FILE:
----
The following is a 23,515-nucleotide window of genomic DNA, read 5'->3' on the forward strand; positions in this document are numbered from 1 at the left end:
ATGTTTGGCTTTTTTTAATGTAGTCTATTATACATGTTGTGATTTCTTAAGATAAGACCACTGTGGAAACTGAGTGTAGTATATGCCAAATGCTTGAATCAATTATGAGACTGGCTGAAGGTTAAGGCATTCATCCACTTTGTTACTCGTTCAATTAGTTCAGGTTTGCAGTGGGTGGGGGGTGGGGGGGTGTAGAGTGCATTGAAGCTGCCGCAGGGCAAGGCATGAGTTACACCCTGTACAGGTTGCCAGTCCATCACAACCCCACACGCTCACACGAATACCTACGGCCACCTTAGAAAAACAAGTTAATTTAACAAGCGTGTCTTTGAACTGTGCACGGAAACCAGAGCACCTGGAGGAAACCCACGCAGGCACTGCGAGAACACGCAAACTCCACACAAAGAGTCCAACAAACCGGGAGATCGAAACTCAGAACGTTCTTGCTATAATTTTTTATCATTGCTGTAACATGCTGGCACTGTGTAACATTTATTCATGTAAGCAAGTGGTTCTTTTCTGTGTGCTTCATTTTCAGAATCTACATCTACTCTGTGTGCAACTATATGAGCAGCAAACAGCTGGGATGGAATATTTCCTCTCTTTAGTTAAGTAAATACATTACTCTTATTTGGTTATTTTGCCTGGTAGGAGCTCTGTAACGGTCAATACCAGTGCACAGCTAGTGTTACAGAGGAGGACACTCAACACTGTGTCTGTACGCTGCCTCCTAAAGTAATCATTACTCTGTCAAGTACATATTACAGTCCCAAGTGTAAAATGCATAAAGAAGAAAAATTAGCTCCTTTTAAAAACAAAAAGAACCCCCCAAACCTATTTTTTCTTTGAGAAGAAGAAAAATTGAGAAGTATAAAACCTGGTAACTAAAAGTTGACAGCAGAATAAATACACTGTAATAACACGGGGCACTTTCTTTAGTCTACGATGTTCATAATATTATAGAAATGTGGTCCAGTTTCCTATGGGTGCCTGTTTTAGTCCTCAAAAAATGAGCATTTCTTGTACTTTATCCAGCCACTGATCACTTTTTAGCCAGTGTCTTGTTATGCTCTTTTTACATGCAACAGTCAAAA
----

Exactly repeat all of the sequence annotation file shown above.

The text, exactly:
The following is a 23,515-nucleotide window of genomic DNA, read 5'->3' on the forward strand; positions in this document are numbered from 1 at the left end:
ATGTTTGGCTTTTTTTAATGTAGTCTATTATACATGTTGTGATTTCTTAAGATAAGACCACTGTGGAAACTGAGTGTAGTATATGCCAAATGCTTGAATCAATTATGAGACTGGCTGAAGGTTAAGGCATTCATCCACTTTGTTACTCGTTCAATTAGTTCAGGTTTGCAGTGGGTGGGGGGTGGGGGGGTGTAGAGTGCATTGAAGCTGCCGCAGGGCAAGGCATGAGTTACACCCTGTACAGGTTGCCAGTCCATCACAACCCCACACGCTCACACGAATACCTACGGCCACCTTAGAAAAACAAGTTAATTTAACAAGCGTGTCTTTGAACTGTGCACGGAAACCAGAGCACCTGGAGGAAACCCACGCAGGCACTGCGAGAACACGCAAACTCCACACAAAGAGTCCAACAAACCGGGAGATCGAAACTCAGAACGTTCTTGCTATAATTTTTTATCATTGCTGTAACATGCTGGCACTGTGTAACATTTATTCATGTAAGCAAGTGGTTCTTTTCTGTGTGCTTCATTTTCAGAATCTACATCTACTCTGTGTGCAACTATATGAGCAGCAAACAGCTGGGATGGAATATTTCCTCTCTTTAGTTAAGTAAATACATTACTCTTATTTGGTTATTTTGCCTGGTAGGAGCTCTGTAACGGTCAATACCAGTGCACAGCTAGTGTTACAGAGGAGGACACTCAACACTGTGTCTGTACGCTGCCTCCTAAAGTAATCATTACTCTGTCAAGTACATATTACAGTCCCAAGTGTAAAATGCATAAAGAAGAAAAATTAGCTCCTTTTAAAAACAAAAAGAACCCCCCAAACCTATTTTTTCTTTGAGAAGAAGAAAAATTGAGAAGTATAAAACCTGGTAACTAAAAGTTGACAGCAGAATAAATACACTGTAATAACACGGGGCACTTTCTTTAGTCTACGATGTTCATAATATTATAGAAATGTGGTCCAGTTTCCTATGGGTGCCTGTTTTAGTCCTCAAAAAATGAGCATTTCTTGTACTTTATCCAGCCACTGATCACTTTTTAGCCAGTGTCTTGTTATGCTCTTTTTACATGCAACAGTCAAAA